SAM SMITH: (Singing) Mommy don't know Daddy's getting hot at the body shop, doing something unholy. He's sat back while she's dropping it, she be popping it. Yeah, she put it down slowly.

THOMPSON: Sam Smith, like many people, has evolved in interesting ways as a pop star. And, yeah, I went and watched the video. This song is a collaboration between Sam Smith and the German pop singer Kim Petras. It ended up setting several huge milestones when it topped the Billboard charts. Sam Smith is openly non-binary. Kim Petras is openly trans. They were the first openly non-binary and openly trans solo artists to hit no. 1 on the Billboard charts.

And what I like about this song is that it just kind of rules. It's weird and surprising. The video is just a gigantic, queer fantasia. And it's just been so fun to watch a singer that I had personally filed away as not interesting to me, as somebody who was just, like, a boring, standstill, adult contemporary pop singer and see that artist kind of evolve into something that just could not be further from that. That is really nice to see, while still having that big, booming, elastic voice that allowed them to become a big pop star in the first place. So what is making me happy this week is "Unholy," the chart-topping banger by Sam Smith and Kim Petras.

HOLMES: All right. Very good, Stephen Thompson. Way to grow as a person.


THOMPSON: Very much appreciate and admire that. Reanna Cruz, what is making you happy this week?

CRUZ: I think happy is taking some liberties here. But I went to see "Skinamarink" in theaters. And if you've been on - I don't know - film Twitter and film circles, you probably heard about this movie, which is a, I'm going to say, experimental horror movie. It's the director Kyle Edward Ball's first feature directorial movie. He used to have a YouTube channel where he would take submissions of nightmares and then film, like, recreations of them. And this movie, "Skinamarink," is essentially a giant version of one of those where - I think there's a quote from him where he said that there's this dream - or, rather, nightmare that he had as a child that he thought a lot of other people had as well, which was like, you are a kid. You're in a house. Your parents are gone. And there's something evil that's there.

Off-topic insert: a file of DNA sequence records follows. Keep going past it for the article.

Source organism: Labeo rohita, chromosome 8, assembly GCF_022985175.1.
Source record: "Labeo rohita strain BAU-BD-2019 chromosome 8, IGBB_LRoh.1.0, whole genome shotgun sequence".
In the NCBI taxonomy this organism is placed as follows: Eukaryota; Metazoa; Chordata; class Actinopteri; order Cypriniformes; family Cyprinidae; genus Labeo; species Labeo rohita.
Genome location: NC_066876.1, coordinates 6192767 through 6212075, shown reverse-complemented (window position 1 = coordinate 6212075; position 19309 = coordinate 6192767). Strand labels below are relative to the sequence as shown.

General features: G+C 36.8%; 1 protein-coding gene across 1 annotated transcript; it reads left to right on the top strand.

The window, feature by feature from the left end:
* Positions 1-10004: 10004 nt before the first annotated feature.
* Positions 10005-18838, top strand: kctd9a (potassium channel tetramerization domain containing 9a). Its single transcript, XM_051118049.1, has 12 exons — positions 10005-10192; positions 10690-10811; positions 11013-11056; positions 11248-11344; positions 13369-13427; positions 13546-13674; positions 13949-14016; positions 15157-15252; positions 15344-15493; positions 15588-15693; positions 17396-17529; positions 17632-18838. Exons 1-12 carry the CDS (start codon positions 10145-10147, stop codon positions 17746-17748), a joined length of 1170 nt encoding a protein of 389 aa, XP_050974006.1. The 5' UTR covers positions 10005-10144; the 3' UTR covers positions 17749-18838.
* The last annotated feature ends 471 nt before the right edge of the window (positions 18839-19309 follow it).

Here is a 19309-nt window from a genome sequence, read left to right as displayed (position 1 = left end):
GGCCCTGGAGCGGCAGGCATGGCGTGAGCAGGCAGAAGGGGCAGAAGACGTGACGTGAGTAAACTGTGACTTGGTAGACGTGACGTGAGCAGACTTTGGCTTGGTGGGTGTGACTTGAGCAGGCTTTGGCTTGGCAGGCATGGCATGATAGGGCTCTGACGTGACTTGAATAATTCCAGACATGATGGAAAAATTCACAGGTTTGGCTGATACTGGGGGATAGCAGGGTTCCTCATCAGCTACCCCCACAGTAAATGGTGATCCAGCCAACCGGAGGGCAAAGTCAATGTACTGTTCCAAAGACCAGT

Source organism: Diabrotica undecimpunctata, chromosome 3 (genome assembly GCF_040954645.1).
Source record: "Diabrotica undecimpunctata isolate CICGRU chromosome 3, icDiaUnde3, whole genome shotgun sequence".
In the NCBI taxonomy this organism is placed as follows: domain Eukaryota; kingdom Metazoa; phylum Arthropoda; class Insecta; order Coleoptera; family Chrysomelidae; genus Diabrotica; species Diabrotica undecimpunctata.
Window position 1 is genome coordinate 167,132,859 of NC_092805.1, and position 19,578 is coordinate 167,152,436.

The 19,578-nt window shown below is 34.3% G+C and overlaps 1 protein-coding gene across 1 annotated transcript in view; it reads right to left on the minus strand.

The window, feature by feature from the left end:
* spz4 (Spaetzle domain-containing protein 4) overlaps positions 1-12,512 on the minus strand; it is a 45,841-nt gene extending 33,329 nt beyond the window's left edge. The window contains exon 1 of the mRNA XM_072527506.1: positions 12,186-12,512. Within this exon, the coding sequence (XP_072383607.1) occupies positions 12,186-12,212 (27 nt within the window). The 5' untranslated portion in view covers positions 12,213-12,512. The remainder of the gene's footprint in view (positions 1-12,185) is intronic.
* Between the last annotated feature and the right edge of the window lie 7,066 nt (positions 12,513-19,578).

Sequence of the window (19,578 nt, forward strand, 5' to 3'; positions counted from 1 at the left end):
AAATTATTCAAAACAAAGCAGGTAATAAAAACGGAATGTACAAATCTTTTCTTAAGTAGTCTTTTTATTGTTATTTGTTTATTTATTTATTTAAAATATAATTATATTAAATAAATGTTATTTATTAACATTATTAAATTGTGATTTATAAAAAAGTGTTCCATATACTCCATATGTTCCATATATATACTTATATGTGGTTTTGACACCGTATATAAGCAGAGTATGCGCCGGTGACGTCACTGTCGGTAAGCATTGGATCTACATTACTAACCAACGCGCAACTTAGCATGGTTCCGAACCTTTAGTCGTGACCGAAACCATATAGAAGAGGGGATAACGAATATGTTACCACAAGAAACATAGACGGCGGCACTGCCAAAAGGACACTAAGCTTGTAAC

Essentially, "Skinamarink" doesn't really have a plot, but it's essentially that. You're seeing the movie through the eyes of a child in this scary, dark house. Doors and windows go missing. There's things that appear. You hear voices. And it's a very visceral experience. Again, like, using happy is, like, a liberty because it really terrified me and made me afraid of the dark for, I think, the first time in maybe over a decade. So that was kind of alarming. But what does make me happy about it is that it truly is experimental. It's weird. It's different.

I went to see it at an AMC, which I think is, like, a crazy thing to me. And having a movie like that in theaters kind of surviving solely by word of mouth, I think, is incredible. It's also very polarizing in reactions to people who watch it, where, like, I loved it. My roommates who I saw it with thought it was the most boring movie of all time. But if you truly buy into it and it sounds like something that's terrifying, and you like the sort of experimental horror energy that comes with it, definitely go see "Skinamarink" and, you know, support movies like that in theaters.

HOLMES: All right. Very good, "Skinamarink." Thank you, Reanna Cruz. So I'm going to start with a question. Stephen Thompson, have you discovered your power zones?

THOMPSON: Have I discovered my power zones? I feel like I couldn't be farther away from that destination.